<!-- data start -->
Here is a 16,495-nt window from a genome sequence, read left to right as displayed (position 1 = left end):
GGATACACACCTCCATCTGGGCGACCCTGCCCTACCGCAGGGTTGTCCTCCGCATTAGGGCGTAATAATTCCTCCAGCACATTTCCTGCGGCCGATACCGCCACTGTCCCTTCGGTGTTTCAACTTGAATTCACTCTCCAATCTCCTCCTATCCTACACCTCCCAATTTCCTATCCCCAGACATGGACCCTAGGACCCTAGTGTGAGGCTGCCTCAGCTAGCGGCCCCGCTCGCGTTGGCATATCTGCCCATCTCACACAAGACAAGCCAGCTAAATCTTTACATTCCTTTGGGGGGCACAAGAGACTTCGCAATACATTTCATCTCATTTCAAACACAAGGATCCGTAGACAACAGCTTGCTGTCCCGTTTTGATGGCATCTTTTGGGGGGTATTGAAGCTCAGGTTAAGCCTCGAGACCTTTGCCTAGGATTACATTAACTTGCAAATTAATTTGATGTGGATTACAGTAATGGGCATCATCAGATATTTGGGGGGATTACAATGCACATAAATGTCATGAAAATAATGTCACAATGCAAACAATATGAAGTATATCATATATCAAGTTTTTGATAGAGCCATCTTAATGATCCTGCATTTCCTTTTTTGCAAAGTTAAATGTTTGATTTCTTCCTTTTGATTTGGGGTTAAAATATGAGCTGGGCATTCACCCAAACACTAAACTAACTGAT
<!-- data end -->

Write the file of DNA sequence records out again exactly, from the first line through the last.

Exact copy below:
Here is a 16,495-nt window from a genome sequence, read left to right as displayed (position 1 = left end):
GGATACACACCTCCATCTGGGCGACCCTGCCCTACCGCAGGGTTGTCCTCCGCATTAGGGCGTAATAATTCCTCCAGCACATTTCCTGCGGCCGATACCGCCACTGTCCCTTCGGTGTTTCAACTTGAATTCACTCTCCAATCTCCTCCTATCCTACACCTCCCAATTTCCTATCCCCAGACATGGACCCTAGGACCCTAGTGTGAGGCTGCCTCAGCTAGCGGCCCCGCTCGCGTTGGCATATCTGCCCATCTCACACAAGACAAGCCAGCTAAATCTTTACATTCCTTTGGGGGGCACAAGAGACTTCGCAATACATTTCATCTCATTTCAAACACAAGGATCCGTAGACAACAGCTTGCTGTCCCGTTTTGATGGCATCTTTTGGGGGGTATTGAAGCTCAGGTTAAGCCTCGAGACCTTTGCCTAGGATTACATTAACTTGCAAATTAATTTGATGTGGATTACAGTAATGGGCATCATCAGATATTTGGGGGGATTACAATGCACATAAATGTCATGAAAATAATGTCACAATGCAAACAATATGAAGTATATCATATATCAAGTTTTTGATAGAGCCATCTTAATGATCCTGCATTTCCTTTTTTGCAAAGTTAAATGTTTGATTTCTTCCTTTTGATTTGGGGTTAAAATATGAGCTGGGCATTCACCCAAACACTAAACTAACTGAT